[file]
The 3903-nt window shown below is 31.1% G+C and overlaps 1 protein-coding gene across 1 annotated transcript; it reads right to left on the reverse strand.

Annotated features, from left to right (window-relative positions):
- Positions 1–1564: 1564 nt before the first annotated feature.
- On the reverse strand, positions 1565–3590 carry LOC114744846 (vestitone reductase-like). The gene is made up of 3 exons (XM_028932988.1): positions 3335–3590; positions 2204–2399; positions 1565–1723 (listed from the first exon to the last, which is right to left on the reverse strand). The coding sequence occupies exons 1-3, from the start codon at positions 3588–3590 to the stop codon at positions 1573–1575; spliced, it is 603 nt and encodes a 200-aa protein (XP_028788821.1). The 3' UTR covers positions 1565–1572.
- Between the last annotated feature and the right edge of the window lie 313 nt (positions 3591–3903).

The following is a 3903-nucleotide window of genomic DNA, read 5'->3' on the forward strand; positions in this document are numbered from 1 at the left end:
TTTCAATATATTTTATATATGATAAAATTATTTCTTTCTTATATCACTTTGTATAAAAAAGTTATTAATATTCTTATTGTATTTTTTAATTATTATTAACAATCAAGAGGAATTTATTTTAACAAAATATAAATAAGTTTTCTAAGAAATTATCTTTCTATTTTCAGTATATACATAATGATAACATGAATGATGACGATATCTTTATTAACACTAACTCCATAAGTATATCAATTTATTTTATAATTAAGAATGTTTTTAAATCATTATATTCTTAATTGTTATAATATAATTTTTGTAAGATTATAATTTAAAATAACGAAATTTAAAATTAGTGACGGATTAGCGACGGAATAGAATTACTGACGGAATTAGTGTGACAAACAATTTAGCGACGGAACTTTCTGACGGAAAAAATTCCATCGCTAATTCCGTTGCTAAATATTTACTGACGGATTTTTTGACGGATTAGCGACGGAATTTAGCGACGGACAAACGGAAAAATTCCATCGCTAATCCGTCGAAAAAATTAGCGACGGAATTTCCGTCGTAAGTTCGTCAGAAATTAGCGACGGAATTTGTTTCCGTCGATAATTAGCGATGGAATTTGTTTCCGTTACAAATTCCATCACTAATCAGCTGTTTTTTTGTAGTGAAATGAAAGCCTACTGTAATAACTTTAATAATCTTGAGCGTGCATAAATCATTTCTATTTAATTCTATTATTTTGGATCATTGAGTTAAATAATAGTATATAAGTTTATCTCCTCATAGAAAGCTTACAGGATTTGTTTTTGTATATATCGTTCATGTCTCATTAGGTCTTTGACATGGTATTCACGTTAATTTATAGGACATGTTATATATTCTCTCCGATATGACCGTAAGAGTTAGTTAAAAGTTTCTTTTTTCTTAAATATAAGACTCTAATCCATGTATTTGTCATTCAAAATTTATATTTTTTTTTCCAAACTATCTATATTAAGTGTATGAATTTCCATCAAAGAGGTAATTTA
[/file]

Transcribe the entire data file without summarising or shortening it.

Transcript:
The 3903-nt window shown below is 31.1% G+C and overlaps 1 protein-coding gene across 1 annotated transcript; it reads right to left on the reverse strand.

Annotated features, from left to right (window-relative positions):
- Positions 1–1564: 1564 nt before the first annotated feature.
- On the reverse strand, positions 1565–3590 carry LOC114744846 (vestitone reductase-like). The gene is made up of 3 exons (XM_028932988.1): positions 3335–3590; positions 2204–2399; positions 1565–1723 (listed from the first exon to the last, which is right to left on the reverse strand). The coding sequence occupies exons 1-3, from the start codon at positions 3588–3590 to the stop codon at positions 1573–1575; spliced, it is 603 nt and encodes a 200-aa protein (XP_028788821.1). The 3' UTR covers positions 1565–1572.
- Between the last annotated feature and the right edge of the window lie 313 nt (positions 3591–3903).

The following is a 3903-nucleotide window of genomic DNA, read 5'->3' on the forward strand; positions in this document are numbered from 1 at the left end:
TTTCAATATATTTTATATATGATAAAATTATTTCTTTCTTATATCACTTTGTATAAAAAAGTTATTAATATTCTTATTGTATTTTTTAATTATTATTAACAATCAAGAGGAATTTATTTTAACAAAATATAAATAAGTTTTCTAAGAAATTATCTTTCTATTTTCAGTATATACATAATGATAACATGAATGATGACGATATCTTTATTAACACTAACTCCATAAGTATATCAATTTATTTTATAATTAAGAATGTTTTTAAATCATTATATTCTTAATTGTTATAATATAATTTTTGTAAGATTATAATTTAAAATAACGAAATTTAAAATTAGTGACGGATTAGCGACGGAATAGAATTACTGACGGAATTAGTGTGACAAACAATTTAGCGACGGAACTTTCTGACGGAAAAAATTCCATCGCTAATTCCGTTGCTAAATATTTACTGACGGATTTTTTGACGGATTAGCGACGGAATTTAGCGACGGACAAACGGAAAAATTCCATCGCTAATCCGTCGAAAAAATTAGCGACGGAATTTCCGTCGTAAGTTCGTCAGAAATTAGCGACGGAATTTGTTTCCGTCGATAATTAGCGATGGAATTTGTTTCCGTTACAAATTCCATCACTAATCAGCTGTTTTTTTGTAGTGAAATGAAAGCCTACTGTAATAACTTTAATAATCTTGAGCGTGCATAAATCATTTCTATTTAATTCTATTATTTTGGATCATTGAGTTAAATAATAGTATATAAGTTTATCTCCTCATAGAAAGCTTACAGGATTTGTTTTTGTATATATCGTTCATGTCTCATTAGGTCTTTGACATGGTATTCACGTTAATTTATAGGACATGTTATATATTCTCTCCGATATGACCGTAAGAGTTAGTTAAAAGTTTCTTTTTTCTTAAATATAAGACTCTAATCCATGTATTTGTCATTCAAAATTTATATTTTTTTTTCCAAACTATCTATATTAAGTGTATGAATTTCCATCAAAGAGGTAATTTA